Mark: The UN has now succeeded in destroying upwards of 93 per cent of Syria’s chemical weapons, has provided humanitarian aid and stands prepared to do a great deal more if the warring sides allow it to do so. It’s also set to despatch 16,000 peacekeepers to the Central African Republic. But the UN and its agencies are active in so many different, life-saving ways it is often easy to forget how important it is – especially to people in the developing world. It promotes maternal health, saving the lives of 30 million women a year; it vaccinates 58 per cent of the world’s children, saving 2.5 million children a year; it assists over 34 million refugees and people fleeing war, famine or persecution and it fights poverty, helping 370 million rural poor achieve better lives. From sexual health, to fighting sexual discrimination, from campaigning against female genital mutilation and for a moratorium on the death penalty, here is the UN at work, showing a very real commitment to human rights. Just where would we be without the UN agencies that make such a great difference?
Adam: Yes, the UN does important work saving and improving lives. The parts of the Organization dealing with health, refugees and humanitarian crises are indeed vital. However, the UN was primarily founded to work for international peace and security. I must return once again to Syria, which has faced very few consequences despite having gassed and slaughtered its own civilians. This is the clearest illustration that the Security Council at least is no longer fit for purpose. It is now 2014, almost 70 years since the UN was established at the end of the Second World War. It is absurd that the five victors of that war – Britain, the US, Russia, France and China – retain the veto and permanent membership at the Council. This set-up ignores the reality of the world in the 21st century. Why is there no permanent member of the Security Council from Africa, South America or other parts of Asia? India, Brazil and South Africa, for example, would all be logical candidates. Until this is remedied and the structure of the Council is reformed, the UN will continue to lack both credibility and power.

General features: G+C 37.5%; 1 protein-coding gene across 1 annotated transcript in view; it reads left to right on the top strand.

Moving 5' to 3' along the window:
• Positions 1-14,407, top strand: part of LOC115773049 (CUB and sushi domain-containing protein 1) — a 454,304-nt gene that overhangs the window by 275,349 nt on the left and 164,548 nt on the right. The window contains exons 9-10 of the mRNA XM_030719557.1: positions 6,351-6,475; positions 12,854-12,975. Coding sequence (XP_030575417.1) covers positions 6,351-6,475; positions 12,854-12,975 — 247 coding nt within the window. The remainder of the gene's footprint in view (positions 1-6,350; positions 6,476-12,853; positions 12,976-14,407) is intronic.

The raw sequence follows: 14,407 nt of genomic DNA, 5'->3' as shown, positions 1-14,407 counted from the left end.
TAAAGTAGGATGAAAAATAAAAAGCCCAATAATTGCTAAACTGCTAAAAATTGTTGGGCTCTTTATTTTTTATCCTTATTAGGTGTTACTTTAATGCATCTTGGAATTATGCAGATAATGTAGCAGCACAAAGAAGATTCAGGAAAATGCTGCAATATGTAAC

Mark: Just because at least three members of the Security Council are supplying weaponry to different sides in the Syria conflict – and in doing so ignoring the pleas of the UN Secretary-General – does not invalidate the organisation of which they are all members. The United Nations’ Geneva 2 peace process has offered the best way forward so far, but has stalled because neither side is prepared to give any ground. Your question about membership of the Security Council is therefore probably better addressed to the governments of France and Britain rather than the United Nations. There is no lack of appetite for reform within the Organization – just the opposite under the current Secretary-General. From Haiti to the Golan Heights to South Sudan, the UN is working to prevent conflict and help rebuild nations. And at a time of enormous change – environmentally, economically and politically – the UN is arguably needed now more than ever before. As has been said before, if the world didn’t have the United Nations it would have to invent it.
Adam LeBor is the author of Complicity with Evil: The United Nations in the Age of Modern Genocide. He is currently writing a series of thrillers set in and around the UN. The first volume, The Geneva Option, is out now.
Mark Seddon is Speechwriter for the UN Secretary-General and Deputy Secretary-General. Prior to this, he had a journalistic career spanning 20 years, including as the first UN correspondent for Al Jazeera.
Photo: Internally displaced people arrive at a camp in Jowhar, Somalia. The UN estimates that over 850,000 Somalis require urgent and life-saving assistance © UN Photo/Tobin Jones.